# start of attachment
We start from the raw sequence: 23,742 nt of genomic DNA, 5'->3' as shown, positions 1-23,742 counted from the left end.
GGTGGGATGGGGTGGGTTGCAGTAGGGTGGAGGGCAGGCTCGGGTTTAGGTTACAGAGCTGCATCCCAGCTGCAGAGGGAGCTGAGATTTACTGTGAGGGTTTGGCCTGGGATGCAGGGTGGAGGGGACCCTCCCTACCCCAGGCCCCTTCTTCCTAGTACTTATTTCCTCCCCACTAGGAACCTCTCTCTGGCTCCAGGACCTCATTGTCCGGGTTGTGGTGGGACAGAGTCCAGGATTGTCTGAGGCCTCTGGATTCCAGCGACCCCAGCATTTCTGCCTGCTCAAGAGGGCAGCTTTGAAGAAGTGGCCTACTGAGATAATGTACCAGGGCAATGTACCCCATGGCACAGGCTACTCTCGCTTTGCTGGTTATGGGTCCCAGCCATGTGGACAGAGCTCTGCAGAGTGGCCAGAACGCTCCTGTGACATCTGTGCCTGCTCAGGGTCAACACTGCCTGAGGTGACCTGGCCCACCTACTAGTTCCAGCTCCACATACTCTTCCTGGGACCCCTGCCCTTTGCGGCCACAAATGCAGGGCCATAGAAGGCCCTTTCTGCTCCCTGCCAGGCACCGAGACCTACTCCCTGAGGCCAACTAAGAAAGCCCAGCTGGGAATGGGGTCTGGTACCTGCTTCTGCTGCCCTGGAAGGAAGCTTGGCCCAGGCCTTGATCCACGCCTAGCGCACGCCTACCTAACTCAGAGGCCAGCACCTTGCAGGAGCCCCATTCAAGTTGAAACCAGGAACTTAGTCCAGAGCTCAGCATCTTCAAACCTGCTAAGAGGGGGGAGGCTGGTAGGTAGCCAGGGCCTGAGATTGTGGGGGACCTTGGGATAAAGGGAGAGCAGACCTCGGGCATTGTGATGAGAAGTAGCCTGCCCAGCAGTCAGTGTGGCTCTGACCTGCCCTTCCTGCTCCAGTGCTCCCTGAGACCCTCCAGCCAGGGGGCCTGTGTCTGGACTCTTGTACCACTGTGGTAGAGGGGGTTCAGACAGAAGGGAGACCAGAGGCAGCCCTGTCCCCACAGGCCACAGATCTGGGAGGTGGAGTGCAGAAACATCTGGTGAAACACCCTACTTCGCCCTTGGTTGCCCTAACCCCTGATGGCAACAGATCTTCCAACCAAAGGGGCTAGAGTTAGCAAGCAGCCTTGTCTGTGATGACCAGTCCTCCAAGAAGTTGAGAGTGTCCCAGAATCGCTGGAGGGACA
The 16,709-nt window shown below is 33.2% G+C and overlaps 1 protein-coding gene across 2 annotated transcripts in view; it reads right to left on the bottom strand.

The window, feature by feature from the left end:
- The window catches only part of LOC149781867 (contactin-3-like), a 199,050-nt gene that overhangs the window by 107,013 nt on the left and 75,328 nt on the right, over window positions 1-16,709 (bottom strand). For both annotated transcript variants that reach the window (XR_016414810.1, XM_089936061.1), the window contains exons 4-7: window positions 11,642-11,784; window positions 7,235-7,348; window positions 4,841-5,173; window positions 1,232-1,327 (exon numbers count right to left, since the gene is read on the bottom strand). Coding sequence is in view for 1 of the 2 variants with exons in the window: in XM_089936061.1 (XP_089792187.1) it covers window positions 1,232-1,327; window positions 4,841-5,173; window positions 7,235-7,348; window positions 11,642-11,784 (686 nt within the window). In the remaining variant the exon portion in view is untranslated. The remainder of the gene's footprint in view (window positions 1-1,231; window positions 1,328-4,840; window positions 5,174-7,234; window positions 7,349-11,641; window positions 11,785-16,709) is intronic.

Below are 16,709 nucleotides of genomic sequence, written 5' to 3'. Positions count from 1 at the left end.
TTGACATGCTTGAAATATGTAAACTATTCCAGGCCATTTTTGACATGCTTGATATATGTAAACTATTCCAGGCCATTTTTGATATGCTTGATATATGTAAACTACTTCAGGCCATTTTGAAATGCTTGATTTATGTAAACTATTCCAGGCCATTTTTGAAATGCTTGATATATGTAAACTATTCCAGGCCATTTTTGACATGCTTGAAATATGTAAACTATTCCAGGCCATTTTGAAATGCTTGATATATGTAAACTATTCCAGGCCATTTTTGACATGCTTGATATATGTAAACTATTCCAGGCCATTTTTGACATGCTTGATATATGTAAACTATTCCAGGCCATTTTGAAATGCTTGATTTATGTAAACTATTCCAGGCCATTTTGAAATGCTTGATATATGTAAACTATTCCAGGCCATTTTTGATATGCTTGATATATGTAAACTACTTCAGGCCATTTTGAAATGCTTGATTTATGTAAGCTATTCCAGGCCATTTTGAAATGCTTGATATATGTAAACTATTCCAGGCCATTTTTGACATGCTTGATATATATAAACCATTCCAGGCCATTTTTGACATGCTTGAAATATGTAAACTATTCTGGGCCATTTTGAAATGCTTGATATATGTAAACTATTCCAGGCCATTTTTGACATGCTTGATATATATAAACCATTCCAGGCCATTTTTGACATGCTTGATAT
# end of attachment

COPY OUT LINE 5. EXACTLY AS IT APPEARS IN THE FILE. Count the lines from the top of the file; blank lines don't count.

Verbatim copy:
- The window catches only part of LOC149781867 (contactin-3-like), a 199,050-nt gene that overhangs the window by 107,013 nt on the left and 75,328 nt on the right, over window positions 1-16,709 (bottom strand). For both annotated transcript variants that reach the window (XR_016414810.1, XM_089936061.1), the window contains exons 4-7: window positions 11,642-11,784; window positions 7,235-7,348; window positions 4,841-5,173; window positions 1,232-1,327 (exon numbers count right to left, since the gene is read on the bottom strand). Coding sequence is in view for 1 of the 2 variants with exons in the window: in XM_089936061.1 (XP_089792187.1) it covers window positions 1,232-1,327; window positions 4,841-5,173; window positions 7,235-7,348; window positions 11,642-11,784 (686 nt within the window). In the remaining variant the exon portion in view is untranslated. The remainder of the gene's footprint in view (window positions 1-1,231; window positions 1,328-4,840; window positions 5,174-7,234; window positions 7,349-11,641; window positions 11,785-16,709) is intronic.